Anthony Bourdain’s new show “The Layover”, in which the host spends just over 30 hours eating his way through a city, visited Rome last week. I’ve already gotten a dozen emails inquiring about the venues he visited and asking for my judgement. I’m not one to mince words so I’ll just come out and say it. The show’s location manager needs her head examined. If the gastronomic visitor has 30 hours in Rome, he or she should be directed to places that are actually worthy of being inserted into a brief, food-driven stop-over.
Instead, the show visited some rather random and some not very good spots. Among the places covered in The Layover, one is an absolute must (Pizzarium), another is a personal favorite for good, cheap food (I Porchettoni), but the rest are far from being the best in their category (sorry but Gelateria dei Gracchi, Il Ristoro degli Angeli, Cacio e Pepe and Sora Lella just don’t cut it–the latter most of all–and certainly not on this tight schedule).
I thought it would be fun to do my own written version of The Layover and make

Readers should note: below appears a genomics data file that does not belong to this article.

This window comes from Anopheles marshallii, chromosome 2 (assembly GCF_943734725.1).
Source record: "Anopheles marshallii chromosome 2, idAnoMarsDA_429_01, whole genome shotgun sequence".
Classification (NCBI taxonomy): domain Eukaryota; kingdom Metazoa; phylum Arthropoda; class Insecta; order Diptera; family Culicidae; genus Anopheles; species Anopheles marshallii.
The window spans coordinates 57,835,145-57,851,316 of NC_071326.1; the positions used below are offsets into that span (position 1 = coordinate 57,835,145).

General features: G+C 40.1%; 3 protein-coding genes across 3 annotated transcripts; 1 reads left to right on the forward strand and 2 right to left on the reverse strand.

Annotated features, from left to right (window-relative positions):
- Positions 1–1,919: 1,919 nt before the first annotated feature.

corrections suggestions of where to eat if you only have a day and a half in Rome.
Day 1: Coffee and a pastry at Sciascia, lunch at Pizzarium (at least one of the venues from The Layover actually deserves a short term visitor’s time!), gelato at Fatamorgana in Prati, Il Gelato di Claudio Torce near the Spanish Steps, or Neve di Latte in the Flaminio neighborhood. Before dinner head to Il Goccetto for some wine, then Roscioli for burrata and carbonara. Round out the evening with artisanal Italian beers at Open Baladin or Ma Che Siete Venuti a Fa.
Day 2: Make breakfast a savory one and pick up a slice of pizza bianca at Forno Roscioli. For lunch visit Armando al Pantheon for exceptional gricia and coda alla vaccinara or L’Arcangelo for suppli’ and gnocchi. Grab a late afternoon pastry at Regoli near Stazione Termini and hop the train back to the airport.
What places do you recommend in Rome for the gastronomic traveler on a tight schedule?